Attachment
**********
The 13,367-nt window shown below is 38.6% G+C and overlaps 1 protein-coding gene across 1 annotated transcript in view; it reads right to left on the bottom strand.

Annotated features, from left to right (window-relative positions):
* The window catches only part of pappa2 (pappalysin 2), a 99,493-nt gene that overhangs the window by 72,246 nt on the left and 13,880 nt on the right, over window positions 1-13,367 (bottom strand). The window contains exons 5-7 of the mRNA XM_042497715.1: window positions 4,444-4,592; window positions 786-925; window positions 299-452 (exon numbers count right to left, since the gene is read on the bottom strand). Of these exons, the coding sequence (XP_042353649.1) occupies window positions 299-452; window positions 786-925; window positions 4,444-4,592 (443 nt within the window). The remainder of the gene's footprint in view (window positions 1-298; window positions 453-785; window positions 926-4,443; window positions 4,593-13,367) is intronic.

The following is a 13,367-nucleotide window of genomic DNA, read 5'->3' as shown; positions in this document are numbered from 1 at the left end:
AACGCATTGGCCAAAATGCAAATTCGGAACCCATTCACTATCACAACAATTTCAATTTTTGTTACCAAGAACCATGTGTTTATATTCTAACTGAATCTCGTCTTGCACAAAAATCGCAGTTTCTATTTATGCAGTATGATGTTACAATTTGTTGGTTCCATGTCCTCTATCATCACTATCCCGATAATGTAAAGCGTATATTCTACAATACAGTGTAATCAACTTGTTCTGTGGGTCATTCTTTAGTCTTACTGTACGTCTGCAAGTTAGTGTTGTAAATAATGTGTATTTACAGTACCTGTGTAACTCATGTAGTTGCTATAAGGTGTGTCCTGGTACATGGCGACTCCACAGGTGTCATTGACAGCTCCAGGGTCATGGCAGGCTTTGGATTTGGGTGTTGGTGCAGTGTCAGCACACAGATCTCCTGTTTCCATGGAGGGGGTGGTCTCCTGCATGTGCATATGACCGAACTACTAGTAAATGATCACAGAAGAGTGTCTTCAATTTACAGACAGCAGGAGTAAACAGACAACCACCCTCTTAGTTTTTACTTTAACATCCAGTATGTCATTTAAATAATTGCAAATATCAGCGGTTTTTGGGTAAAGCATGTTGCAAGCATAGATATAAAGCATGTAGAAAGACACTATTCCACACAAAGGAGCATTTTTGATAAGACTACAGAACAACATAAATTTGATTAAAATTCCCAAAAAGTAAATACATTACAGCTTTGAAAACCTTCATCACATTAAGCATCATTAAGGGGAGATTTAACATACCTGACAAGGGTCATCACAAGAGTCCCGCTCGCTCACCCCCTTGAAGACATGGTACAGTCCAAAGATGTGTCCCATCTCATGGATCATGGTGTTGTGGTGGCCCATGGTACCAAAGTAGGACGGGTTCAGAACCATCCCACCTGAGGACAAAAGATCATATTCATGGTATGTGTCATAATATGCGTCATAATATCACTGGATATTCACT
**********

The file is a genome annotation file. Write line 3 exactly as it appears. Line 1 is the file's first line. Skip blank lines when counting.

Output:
* The window catches only part of pappa2 (pappalysin 2), a 99,493-nt gene that overhangs the window by 72,246 nt on the left and 13,880 nt on the right, over window positions 1-13,367 (bottom strand). The window contains exons 5-7 of the mRNA XM_042497715.1: window positions 4,444-4,592; window positions 786-925; window positions 299-452 (exon numbers count right to left, since the gene is read on the bottom strand). Of these exons, the coding sequence (XP_042353649.1) occupies window positions 299-452; window positions 786-925; window positions 4,444-4,592 (443 nt within the window). The remainder of the gene's footprint in view (window positions 1-298; window positions 453-785; window positions 926-4,443; window positions 4,593-13,367) is intronic.